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I remain inspired by what I shared in a blog post earlier this year, that there is a clear and growing movement for patient experience improvement. While I have been fortunate to be an active participant in what I deem a noble endeavor, it is important that we are mindful of the opportunities and pitfalls that come along with this type of systemic change.
Simply stated, and perhaps related to the recent adventure of becoming a new father, my metaphor here is that our patient experience family is growing and that says great things about the future of the movement.
The latest research on the state of patient experience revealed some very telling trends. In asking patient experience leaders what they saw as the key drivers and roadblocks to success, a clear message emerged. While healthcare organizations see experience as a top priority there are still issues to be resolved. Much of this remains in the domain of leadership at all organizational levels. The data show and the trends support the idea that a movement is afoot.
A top challenge in 2011, cultural resistance to change still remains a key issue. It is joined by two items that show while leaders recognize the importance of patient experience the associated actions still need to catch up. The top two roadblocks include those assigned the patient experience leader role are pulled in too many directions and patient experience efforts are diluted by other organizational priorities.
From this, it is clear organizations are still struggling with how to best address patient experience issue. What started as an issue about organizational change two years ago has shifted to an issue of focus. I would suggest this is a positive trend as it shows organizationsâ€™ efforts are maturing and now are experiencing the challenges of that progress.
The drivers also support this trend, with clear support "from the top" remaining the number one driver for patient experience success. From all I have seen, a serious commitment is needed to effectively drive patient experience efforts forward. These actions are not (nor should they be) simple checklists and the outcomes often require a broader understanding of the impact these efforts have. This requires a visionary, creative and agile leader who sees the bigger picture, understands the real value and is willing to invest in what she or he knows is right.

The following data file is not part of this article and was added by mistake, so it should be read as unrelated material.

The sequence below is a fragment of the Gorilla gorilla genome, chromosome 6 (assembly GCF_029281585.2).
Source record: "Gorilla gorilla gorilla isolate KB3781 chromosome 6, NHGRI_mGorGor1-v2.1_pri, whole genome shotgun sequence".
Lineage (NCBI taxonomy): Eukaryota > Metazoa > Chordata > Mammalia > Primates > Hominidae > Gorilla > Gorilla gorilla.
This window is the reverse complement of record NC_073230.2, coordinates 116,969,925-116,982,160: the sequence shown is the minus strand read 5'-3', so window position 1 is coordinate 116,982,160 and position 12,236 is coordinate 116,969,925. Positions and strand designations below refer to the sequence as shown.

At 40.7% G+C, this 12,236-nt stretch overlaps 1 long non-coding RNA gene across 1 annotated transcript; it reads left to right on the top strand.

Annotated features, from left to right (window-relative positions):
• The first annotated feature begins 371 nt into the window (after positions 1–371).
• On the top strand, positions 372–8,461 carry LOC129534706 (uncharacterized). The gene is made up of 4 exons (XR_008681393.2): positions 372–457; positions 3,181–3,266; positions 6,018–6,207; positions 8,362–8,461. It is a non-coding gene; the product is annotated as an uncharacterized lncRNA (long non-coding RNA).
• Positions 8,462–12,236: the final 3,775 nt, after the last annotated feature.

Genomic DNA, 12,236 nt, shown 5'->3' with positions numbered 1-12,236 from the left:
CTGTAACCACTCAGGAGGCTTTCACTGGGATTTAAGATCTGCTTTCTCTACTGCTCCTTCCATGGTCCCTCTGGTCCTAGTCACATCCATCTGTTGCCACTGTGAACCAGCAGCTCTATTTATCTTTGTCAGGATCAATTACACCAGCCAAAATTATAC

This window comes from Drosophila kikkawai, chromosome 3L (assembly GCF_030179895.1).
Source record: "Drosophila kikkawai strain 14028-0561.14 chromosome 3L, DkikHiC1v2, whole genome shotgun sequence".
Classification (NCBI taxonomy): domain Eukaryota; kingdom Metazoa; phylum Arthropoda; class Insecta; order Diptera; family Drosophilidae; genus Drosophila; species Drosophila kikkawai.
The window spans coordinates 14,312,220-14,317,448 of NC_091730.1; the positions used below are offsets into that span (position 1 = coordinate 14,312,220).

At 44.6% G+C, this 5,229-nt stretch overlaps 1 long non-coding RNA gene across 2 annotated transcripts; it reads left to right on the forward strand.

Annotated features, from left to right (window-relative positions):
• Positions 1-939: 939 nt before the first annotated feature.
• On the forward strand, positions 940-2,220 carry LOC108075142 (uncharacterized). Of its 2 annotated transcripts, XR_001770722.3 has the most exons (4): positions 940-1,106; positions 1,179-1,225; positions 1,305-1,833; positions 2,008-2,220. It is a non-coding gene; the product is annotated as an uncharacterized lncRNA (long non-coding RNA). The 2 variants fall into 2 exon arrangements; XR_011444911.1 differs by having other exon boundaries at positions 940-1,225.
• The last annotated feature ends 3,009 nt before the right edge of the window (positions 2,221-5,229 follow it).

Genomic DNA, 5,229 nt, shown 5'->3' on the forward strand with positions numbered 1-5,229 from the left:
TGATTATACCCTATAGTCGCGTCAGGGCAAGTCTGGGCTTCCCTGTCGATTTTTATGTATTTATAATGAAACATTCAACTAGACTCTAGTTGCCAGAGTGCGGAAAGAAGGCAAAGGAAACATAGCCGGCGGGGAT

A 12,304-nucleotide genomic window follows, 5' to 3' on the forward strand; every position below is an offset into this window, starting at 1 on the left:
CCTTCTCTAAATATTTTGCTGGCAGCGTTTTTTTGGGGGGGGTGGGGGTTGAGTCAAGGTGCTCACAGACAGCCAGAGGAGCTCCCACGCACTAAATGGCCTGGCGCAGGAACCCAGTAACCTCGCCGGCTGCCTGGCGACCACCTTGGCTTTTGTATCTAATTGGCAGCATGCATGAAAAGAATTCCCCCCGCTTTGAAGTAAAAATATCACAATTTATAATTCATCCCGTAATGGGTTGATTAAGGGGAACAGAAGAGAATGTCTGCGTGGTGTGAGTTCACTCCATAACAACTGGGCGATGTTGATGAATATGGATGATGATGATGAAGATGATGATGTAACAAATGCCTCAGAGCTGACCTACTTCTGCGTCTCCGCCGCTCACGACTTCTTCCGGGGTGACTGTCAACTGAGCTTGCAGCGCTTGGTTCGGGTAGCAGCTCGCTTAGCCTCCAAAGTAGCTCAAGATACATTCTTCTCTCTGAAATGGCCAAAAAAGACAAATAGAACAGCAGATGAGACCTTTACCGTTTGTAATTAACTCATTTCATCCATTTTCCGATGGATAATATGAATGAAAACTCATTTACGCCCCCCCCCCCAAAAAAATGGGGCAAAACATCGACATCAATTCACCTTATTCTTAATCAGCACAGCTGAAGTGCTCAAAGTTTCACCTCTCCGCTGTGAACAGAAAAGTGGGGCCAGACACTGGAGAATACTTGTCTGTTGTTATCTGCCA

The second significant change in drivers is the addition of the formal patient experience structure or role to drive efforts forward. This increase in recognition that experience requires clear, defined leadership is a significant statement. Yet it remains something many organizations are still struggling to figure out.
Moving beyond organizational efforts, it has been exciting to watch the family of organizations addressing the patient experience issue expand as well.
Some great examples are independent efforts like the Institute for Healthcare Improvement's expanded patient experience learning and Planetree's and the Institute for Patient and Family Centered Care's focus on patient-centeredness, as well as efforts such as the AHA-affiliated Society for Healthcare Consumer Advocacy and the Cleveland Clinic-affiliated Association for Patient Experience.
The list is expanding even further as vendors and resource providers are raising the issue of patient experience, providing supporting information and materials, and reinforcing their role in patient experience improvement.
As one committed to this cause, my hope and unwavering intent is to work every day to create a global community and gathering place at The Beryl Institute where all these ideas can be fostered and shared. With that as motivation, the trends I shared are extremely encouraging. Patient experience is growing, the family is expanding, the priority is solidifying and all of this is good.
I often open and close my talks with the simple fact that patient experience improvement is first and foremost about choice. The choice now is to move forward, engage our patients, our families, our teams and associates and our community. While the climb may not always be easy, this is a journey that will reap great rewards for all. To get there, like family, we must all do it together.
Jason A. Wolf, Ph.D., is president of The Beryl Institute, where he specializes in organizational effectiveness, service excellence and high performance in healthcare. Follow Jason @jasonawolf and The Beryl Institute @berylinstitute on Twitter.
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